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Predictors of Poor Outcomes Among Infants With Respiratory Syncytial Virus–associated Acute Lower Respiratory Infection in Botswana

Patel, Sweta M., MD*; Spees, Lisa, PhD; Smieja, Marek, MD; Luinstra, Kathy, BSc; Steenhoff, Andrew P., MBBCh§,¶; Feemster, Kristen A., MD§,¶; Arscott-Mills, Tonya, MD§,‖; Boiditswe, Sefelani, BNSc; Patel, Mohamed Z., MBBCh**; Shah, Samir S., MD††,‡‡; Cunningham, Coleen K., MD§§; Kelly, Matthew S., MD§§

The Pediatric Infectious Disease Journal: May 2019 - Volume 38 - Issue 5 - p 525–527
doi: 10.1097/INF.0000000000002168
Maternal-Neonatal Reports
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Among children 1–23 months of age with respiratory syncytial virus–associated acute lower respiratory infection in Botswana, young age (<6 months), household use of wood as a cooking fuel, moderate or severe malnutrition and oxygen saturation <90% on room air were independent predictors of clinical nonresponse at 48 hours. Among HIV-uninfected infants less than six months of age, HIV exposure was associated with a higher risk of in-hospital mortality.

From the *Division of Pulmonary, Allergy, and Critical Care Medicine, Duke University, Durham, North Carolina

The Cecil G. Sheps Center for Health Services Research, University of North Carolina at Chapel Hill, Chapel Hill, North Carolina

Department of Pathology and Molecular Medicine, McMaster University, Hamilton, Ontario, Canada

§Global Health Center

Division of Infectious Diseases, The Children’s Hospital of Philadelphia, Philadelphia, Pennsylvania

Botswana-UPenn Partnership, Gaborone, Botswana

**University of Botswana School of Medicine, Gaborone, Botswana

††Division of Hospital Medicine

‡‡Division of Infectious Diseases, Cincinnati Children’s Hospital Medical Center, Cincinnati, Ohio

§§Division of Pediatric Infectious Diseases, Duke University, Durham, North Carolina.

Accepted for publication July 15, 2018.

Supported by an Early Career Award from the Thrasher Research Fund (to M.S.K.), a Burroughs Wellcome/American Society of Tropical Medicine and Hygiene Postdoctoral Fellowship in Tropical Infectious Diseases (to M.S.K.), Children’s Hospital of Philadelphia (to A.P.S. and K.A.F.), the Pincus Family Foundation and through core services from the Penn Center for AIDS Research, a National Institutes of Health (NIH)–funded program (P30-AI045008). Funding for this project was also made possible in part by a CIPHER grant (to M.S.K.) from the International AIDS Society, supported by ViiV Healthcare. The views expressed in this publication do not necessarily reflect the official policies of the International AIDS Society or ViiV Healthcare. M.S.K. and C.K.C. received financial support from the NIH through the Duke Center for AIDS Research (P30-AI064518). T.A.-M. and A.P.S. received financial support from the NIH through the Penn Center for AIDS Research (P30-AI045008). L.S. was supported by a National Service Research Award Post-Doctoral Traineeship from the Agency for Healthcare Research and Quality sponsored by Cecil G. Sheps Health Services Research, University of North Carolina at Chapel Hill (5T32 HS000032-28). M.S.K. was supported by NIH T32 training grants (5T32-HD060558-04 and 5T32-HD043029-13). S.M.P. was supported by a NIH T32 training grant (5T32-HL007538-33).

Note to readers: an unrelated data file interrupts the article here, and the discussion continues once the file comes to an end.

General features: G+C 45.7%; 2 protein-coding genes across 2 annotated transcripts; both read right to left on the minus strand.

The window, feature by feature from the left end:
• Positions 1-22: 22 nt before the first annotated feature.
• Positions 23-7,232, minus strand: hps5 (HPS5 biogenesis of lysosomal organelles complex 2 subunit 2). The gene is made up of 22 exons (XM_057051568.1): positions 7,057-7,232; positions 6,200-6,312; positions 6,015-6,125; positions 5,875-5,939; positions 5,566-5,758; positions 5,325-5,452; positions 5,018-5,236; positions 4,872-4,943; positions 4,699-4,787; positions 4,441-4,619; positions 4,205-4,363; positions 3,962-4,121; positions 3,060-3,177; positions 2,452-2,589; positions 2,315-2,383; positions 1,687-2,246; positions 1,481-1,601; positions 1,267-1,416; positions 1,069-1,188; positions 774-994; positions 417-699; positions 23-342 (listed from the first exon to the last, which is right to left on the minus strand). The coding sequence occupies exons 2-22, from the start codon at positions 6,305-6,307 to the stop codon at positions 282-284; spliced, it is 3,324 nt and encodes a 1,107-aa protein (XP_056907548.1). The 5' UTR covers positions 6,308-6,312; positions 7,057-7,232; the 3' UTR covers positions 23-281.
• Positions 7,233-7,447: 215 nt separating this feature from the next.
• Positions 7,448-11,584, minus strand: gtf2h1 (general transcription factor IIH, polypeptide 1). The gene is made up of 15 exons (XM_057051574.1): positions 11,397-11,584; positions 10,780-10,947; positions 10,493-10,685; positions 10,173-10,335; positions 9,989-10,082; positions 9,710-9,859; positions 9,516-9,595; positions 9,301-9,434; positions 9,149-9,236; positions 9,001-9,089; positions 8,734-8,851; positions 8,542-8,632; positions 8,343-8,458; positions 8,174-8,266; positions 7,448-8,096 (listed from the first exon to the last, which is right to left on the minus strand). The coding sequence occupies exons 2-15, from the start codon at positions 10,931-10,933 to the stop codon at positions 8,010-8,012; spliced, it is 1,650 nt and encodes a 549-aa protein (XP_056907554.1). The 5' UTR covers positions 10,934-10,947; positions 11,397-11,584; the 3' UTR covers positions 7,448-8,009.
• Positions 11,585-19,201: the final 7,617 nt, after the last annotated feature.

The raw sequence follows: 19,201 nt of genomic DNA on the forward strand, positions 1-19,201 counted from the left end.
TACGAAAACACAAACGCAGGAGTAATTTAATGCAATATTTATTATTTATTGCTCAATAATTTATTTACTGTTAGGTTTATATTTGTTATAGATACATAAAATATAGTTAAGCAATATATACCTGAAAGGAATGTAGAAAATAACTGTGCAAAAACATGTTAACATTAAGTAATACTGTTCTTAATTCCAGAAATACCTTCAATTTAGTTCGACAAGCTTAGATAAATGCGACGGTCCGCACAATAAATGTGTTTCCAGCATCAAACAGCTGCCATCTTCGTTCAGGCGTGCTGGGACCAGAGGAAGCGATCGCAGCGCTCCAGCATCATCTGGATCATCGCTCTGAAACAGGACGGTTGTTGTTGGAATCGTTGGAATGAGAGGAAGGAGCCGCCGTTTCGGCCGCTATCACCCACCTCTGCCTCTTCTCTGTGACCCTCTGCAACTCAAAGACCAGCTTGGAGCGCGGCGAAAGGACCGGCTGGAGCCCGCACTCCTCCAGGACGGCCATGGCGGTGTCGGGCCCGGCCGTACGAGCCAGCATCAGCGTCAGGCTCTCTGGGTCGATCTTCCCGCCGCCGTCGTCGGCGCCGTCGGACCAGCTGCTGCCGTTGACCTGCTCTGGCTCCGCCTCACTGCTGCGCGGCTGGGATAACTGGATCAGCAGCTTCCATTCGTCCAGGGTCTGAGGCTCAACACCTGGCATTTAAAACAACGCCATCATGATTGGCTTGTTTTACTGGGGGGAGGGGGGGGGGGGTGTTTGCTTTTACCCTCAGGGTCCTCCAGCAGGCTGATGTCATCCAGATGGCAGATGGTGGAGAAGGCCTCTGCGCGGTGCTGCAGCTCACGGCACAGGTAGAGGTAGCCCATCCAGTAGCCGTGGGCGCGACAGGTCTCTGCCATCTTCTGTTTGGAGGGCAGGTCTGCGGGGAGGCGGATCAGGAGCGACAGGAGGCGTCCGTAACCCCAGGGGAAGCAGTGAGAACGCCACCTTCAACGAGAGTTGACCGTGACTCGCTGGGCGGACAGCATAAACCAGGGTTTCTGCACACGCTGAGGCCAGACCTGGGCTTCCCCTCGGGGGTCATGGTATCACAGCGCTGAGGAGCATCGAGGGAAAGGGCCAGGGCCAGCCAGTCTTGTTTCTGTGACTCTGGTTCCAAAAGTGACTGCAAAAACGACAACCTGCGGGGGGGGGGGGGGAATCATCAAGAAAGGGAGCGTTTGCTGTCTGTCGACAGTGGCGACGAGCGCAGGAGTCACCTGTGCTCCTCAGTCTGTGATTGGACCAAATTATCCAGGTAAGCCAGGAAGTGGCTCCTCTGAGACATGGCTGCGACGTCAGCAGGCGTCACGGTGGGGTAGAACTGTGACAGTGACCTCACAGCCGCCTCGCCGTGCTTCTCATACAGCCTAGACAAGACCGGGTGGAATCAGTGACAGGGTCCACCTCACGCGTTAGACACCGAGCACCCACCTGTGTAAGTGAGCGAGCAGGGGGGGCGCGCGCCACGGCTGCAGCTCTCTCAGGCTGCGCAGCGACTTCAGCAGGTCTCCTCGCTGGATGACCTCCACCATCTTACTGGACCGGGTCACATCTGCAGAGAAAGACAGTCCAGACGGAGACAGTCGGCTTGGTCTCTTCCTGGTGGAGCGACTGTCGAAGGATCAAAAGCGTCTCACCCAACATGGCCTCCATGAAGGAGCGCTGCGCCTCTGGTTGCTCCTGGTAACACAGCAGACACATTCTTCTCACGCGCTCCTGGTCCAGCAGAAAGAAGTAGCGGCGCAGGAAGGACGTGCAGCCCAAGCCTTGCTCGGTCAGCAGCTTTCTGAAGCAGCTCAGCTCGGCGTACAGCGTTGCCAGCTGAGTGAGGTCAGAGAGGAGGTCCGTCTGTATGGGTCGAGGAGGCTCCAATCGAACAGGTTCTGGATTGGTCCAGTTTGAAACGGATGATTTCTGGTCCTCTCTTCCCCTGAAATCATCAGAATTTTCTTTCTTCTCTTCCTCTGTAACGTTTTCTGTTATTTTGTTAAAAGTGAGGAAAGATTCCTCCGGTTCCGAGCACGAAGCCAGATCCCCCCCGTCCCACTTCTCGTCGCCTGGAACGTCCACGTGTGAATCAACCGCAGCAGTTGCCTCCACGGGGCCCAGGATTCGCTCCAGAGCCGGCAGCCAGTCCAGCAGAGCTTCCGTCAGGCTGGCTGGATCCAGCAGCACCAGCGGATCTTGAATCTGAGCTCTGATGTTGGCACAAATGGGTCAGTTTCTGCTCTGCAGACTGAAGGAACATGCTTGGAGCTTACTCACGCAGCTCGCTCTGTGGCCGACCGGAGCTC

The authors have no conflicts of interest to disclose.

Address for correspondence: Sweta M. Patel, MD, Division of Pulmonary, Allergy, and Critical Care Medicine, Duke University, DAAAC Box 3810, 1821 Hillandale Road, #25-A, Durham, NC 27705. E-mail: sweta.patel@duke.edu.

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